Gastroesophageal reflux disease (GERD)/heartburn

Gastroesophageal reflux disease (GERD)/heartburn occurs when the lower esophageal sphincter, which acts as a valve between the esophagus and stomach, becomes weak or relaxes, causing stomach contents to rise up. GERD is the most common esophageal disease, and it can cause damage to the esophagus over time.

People of all ages can develop and suffer from symptoms of GERD. If not treated, it can lead to more serious health problems, including the risk of developing cancer of the esophagus. If you have had symptoms of GERD and have been using antacids or other over-the-counter reflux medications for more than two weeks, see your health care provider.

What causes GERD or long-lasting heartburn?

While the cause of heartburn (GERD) isn’t always known, there are many known risk factors, including:

  • Being overweight
  • Smoking
  • Pregnancy
  • Side effects of certain medications for asthma, antihistamines and antidepressants

GERD symptoms 

  • Burning feeling in the chest, especially after eating
  • Chronic cough
  • Difficulty swallowing
  • Chest pain 
  • Feeling like there is a lump in your throat or food stuck in the throat (also called dysphagia) 
  • Sore throat or loss of voice (laryngitis) 

Diagnosing GERD

Patients with long-lasting or recurring heartburn need a full evaluation of their esophageal anatomy and function. 

This may include:

  • Upper endoscopy to evaluate the lining of the esophagus
  • Upper GI barium swallow exam (utilizing X-ray to visualize the esophagus and stomach)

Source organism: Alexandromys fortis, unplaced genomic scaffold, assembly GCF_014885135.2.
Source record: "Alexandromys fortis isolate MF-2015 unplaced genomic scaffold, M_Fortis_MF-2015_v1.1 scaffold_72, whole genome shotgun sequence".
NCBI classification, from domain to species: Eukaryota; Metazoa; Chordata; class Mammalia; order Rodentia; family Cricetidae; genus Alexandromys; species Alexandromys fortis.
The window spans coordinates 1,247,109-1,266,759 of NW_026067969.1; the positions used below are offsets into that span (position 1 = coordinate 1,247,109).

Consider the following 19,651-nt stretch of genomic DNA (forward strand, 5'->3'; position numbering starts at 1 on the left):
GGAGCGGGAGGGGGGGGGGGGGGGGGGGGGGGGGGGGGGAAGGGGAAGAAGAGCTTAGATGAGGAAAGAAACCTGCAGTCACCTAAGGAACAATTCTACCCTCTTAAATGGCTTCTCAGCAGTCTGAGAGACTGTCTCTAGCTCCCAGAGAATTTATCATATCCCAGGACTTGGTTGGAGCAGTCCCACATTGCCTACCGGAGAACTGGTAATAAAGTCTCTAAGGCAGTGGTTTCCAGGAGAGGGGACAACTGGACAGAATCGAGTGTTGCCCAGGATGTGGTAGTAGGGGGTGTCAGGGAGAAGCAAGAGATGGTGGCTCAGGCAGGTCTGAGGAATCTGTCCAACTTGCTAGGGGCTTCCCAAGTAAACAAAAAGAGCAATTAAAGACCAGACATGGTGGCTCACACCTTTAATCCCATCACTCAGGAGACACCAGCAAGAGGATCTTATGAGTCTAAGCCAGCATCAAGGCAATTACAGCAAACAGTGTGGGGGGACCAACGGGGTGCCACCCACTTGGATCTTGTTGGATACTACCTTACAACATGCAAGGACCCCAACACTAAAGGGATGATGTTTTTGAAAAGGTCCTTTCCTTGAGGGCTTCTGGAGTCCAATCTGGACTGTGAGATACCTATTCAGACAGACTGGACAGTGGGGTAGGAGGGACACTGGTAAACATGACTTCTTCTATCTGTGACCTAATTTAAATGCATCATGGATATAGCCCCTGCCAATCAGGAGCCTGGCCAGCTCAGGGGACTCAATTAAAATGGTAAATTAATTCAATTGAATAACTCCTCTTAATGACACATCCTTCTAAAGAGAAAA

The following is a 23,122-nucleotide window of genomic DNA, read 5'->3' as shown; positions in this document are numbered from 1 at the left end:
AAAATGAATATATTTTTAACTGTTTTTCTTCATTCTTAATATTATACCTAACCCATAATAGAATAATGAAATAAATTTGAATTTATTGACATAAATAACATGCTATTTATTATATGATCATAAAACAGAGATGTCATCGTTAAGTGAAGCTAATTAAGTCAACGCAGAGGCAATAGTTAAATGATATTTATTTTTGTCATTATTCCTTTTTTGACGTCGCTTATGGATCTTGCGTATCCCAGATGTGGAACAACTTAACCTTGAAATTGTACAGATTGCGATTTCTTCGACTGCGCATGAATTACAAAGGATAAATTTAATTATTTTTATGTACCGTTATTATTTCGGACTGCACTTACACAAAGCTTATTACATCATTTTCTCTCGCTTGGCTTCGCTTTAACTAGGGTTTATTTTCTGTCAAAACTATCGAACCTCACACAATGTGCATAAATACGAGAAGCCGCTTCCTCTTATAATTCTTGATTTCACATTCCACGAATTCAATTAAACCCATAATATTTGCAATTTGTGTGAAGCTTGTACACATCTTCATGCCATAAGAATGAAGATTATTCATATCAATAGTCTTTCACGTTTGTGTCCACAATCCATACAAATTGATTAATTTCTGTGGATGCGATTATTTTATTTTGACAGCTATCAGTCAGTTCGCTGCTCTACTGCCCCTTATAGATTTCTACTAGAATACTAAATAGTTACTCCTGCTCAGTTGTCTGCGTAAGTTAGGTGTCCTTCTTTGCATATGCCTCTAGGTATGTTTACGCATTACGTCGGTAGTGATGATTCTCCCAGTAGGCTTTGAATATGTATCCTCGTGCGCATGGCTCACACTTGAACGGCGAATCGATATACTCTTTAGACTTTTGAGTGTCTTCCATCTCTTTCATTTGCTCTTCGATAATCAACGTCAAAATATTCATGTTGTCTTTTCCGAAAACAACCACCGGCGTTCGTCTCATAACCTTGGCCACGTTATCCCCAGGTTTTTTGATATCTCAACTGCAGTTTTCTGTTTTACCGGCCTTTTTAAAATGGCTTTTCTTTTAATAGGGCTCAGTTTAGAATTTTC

• Manometry test to evaluate function of esophageal muscles
  • pH test to determine severity of GERD: a small tube is inserted through the nose into the esophagus or through an implantable device that eventually passes through the GI tract

GERD treatment

GERD is initially managed medically using H2 blockers or proton pump inhibitors (PPIs), as well as lifestyle modifications. Many people can improve their symptoms by:

  • Avoiding alcohol and spicy, fatty or acidic foods that trigger heartburn
  • Eating smaller meals
  • Not eating close to bedtime
  • Losing weight if needed

Many H2 blockers (like Zantac and Pepcid AC) and PPIs (like Nexium and Prevacid) are available over the counter without a prescription, and stronger doses can be prescribed by a physician.

For patients who are intolerant of PPIs or concerned about long-term medication use, or who may show symptoms of Barrett’s esophagus, surgical treatment may be the best option. 

Surgical options include:

  • Transoral incisionless fundoplication (TIF) using the EsophyX® Device
  • Nissen fundoplication
  • LINX® Reflux Management System (GE junction pacemaker)
  • Stretta therapy: delivers radiofrequency energy to the muscle between the stomach and esophagus, improving tissue and muscle function and resulting in fewer GERD events

Why Ohio State?

  • We are leaders in this field and offer the latest, most advanced procedures to treat GERD.
  • Ohio State was the first in the U.S. to perform the TIF procedure using the EsophyX® Device.
  • We’ve performed thousands of laparoscopic anti-reflux operations.
  • A majority of our procedures are done laparoscopically.

Our Medical Providers

Our Surgical Providers

Our Clinical Providers

Alayna Guzak

Alayna Guzak, RDN, LD

  • Outpatient Dietician
    Nutritional Services

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